If you're seeing this message, it means we're having trouble loading external resources on our website.

If you're behind a web filter, please make sure that the domains *.kastatic.org and *.kasandbox.org are unblocked.

Course: Algebra (all content)>Unit 20

Lesson 15: Determinants & inverses of large matrices

Determinant of a 3x3 matrix: standard method (1 of 2)

Sal shows the standard method for finding the determinant of a 3x3 matrix. Created by Sal Khan.

Want to join the conversation?

• Does this only work for 3x3 matrices?
• The method described in this video works on square matrices of any size. The shortcut method from the next video only works on 3x3 matrices.
• Determinants are valid only for square matrices right?
• Yes, you can only calculate the determinant for a square matrix.
• when you choose the row you will use for this method, can it be any row? For example in in your example could you use -2, 0, 0.
• Yes you can! Actually using that row would be a handy trick to calculate the determinant a little faster.
• what is a checker board pattern? Sal mentions it at
• A checkerboard pattern is when every other square is black or white both in the horizontal and vertical directions. With numbers instead of colors, it could look like this:
1 0 1
0 1 0
1 0 1
• So for 4x4 matrix, checker board patern would be + - + - and for 5x5 it would be + - + - +?
• Yeah it's (-1)^(i+j). so if I+J is even you get positive, i + j is odd you get a negative number. So 1 + 1 = 2. (-1)^2 = 1
• Why does he say "AS A HINT"?
• Yeah, I thought so too. I found a nice intro here, everyone should watch this first.
• CAN anyone tell me how this method gives the same result as the method 1 in the previous video??
Why is Sal not explaining this??
• That's a fair question. I can speak with any authority on why they didn't explain it, but I suspect a proper proof of this stuff is just tricky to condense to a short video, or maybe they haven't gotten to it yet.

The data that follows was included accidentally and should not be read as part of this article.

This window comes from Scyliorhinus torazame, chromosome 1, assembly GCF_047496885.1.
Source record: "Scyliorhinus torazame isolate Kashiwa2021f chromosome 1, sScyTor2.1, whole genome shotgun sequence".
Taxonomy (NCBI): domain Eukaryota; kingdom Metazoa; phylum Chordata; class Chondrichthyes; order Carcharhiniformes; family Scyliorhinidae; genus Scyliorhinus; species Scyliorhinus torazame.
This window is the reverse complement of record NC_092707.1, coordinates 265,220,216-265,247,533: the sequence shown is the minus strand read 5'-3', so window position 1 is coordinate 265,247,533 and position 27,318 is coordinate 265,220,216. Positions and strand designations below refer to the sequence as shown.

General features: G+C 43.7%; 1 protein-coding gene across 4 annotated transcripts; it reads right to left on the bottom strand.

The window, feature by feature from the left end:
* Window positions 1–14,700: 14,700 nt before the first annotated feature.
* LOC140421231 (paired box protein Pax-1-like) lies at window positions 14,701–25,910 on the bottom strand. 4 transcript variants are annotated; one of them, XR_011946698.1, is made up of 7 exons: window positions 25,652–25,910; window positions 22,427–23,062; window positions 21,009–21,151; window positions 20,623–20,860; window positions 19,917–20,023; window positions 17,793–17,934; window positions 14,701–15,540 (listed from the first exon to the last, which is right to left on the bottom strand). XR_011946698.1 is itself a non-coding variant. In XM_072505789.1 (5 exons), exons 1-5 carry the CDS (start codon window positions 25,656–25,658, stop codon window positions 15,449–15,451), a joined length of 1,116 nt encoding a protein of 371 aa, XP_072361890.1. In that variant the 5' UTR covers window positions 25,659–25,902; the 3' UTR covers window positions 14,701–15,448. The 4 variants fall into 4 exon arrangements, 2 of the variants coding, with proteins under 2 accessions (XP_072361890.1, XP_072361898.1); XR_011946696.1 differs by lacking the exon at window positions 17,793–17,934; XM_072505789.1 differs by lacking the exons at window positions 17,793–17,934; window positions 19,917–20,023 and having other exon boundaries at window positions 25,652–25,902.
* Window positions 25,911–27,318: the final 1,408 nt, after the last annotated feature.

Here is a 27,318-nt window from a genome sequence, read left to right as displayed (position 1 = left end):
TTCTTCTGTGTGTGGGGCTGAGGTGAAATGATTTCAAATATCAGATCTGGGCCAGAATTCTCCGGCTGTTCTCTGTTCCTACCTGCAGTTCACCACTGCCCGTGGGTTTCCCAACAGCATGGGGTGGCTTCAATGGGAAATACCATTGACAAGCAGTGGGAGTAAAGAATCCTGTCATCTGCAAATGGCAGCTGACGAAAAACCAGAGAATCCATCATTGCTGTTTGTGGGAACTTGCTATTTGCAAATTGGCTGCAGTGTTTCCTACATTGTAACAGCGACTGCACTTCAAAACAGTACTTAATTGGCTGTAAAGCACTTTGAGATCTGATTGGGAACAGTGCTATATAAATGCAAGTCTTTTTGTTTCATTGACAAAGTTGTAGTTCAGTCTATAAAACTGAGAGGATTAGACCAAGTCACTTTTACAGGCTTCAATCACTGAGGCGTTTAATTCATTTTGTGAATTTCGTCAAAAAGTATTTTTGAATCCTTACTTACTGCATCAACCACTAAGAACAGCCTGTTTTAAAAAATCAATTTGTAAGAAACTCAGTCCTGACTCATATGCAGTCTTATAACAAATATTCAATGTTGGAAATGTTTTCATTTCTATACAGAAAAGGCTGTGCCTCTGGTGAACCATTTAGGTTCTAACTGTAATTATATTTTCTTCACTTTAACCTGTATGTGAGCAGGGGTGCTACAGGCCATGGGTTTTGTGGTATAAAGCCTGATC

If you want a less rigorous proof that shows that they both work, you can do it yourself.

Write out a matrix:
``a b cd e fg h i``

The just calculate the determinant of that using both methods, and satisfy yourself that they are both the same. It'll take a few minutes, but it's a worthwhile exercise.
• Does anyone know if there's any videos which go behind the intuition for this? I understood how the operation were defined right up until this section, and than bam, everything falls to pieces, nothing makes sence.
• I'm a big fan of finding the inherent a natural beauty of mathematics, but unfortunately explaining the determinant or arbitrary square matrices is confounding. I took a graduate level abstract linear algebra course in college where the professor wrote the most mathematically dense textbook I have ever encountered, and even he said that we would have to wait for Volume 2 before the determinant would make any sort of sense to us.

The one critical thing to take away from determinants is that if the determinant of a matrix is zero, then the matrix cannot be inverted. If you dive into the linear algebra module (and you're more than able to handle it), you can see that this makes sense because a determinant of zero means that the row vectors are linearly dependent and therefore cannot span the entire space (but if you haven't gone into the linear algebra module yet, even that is gibberish). ^_^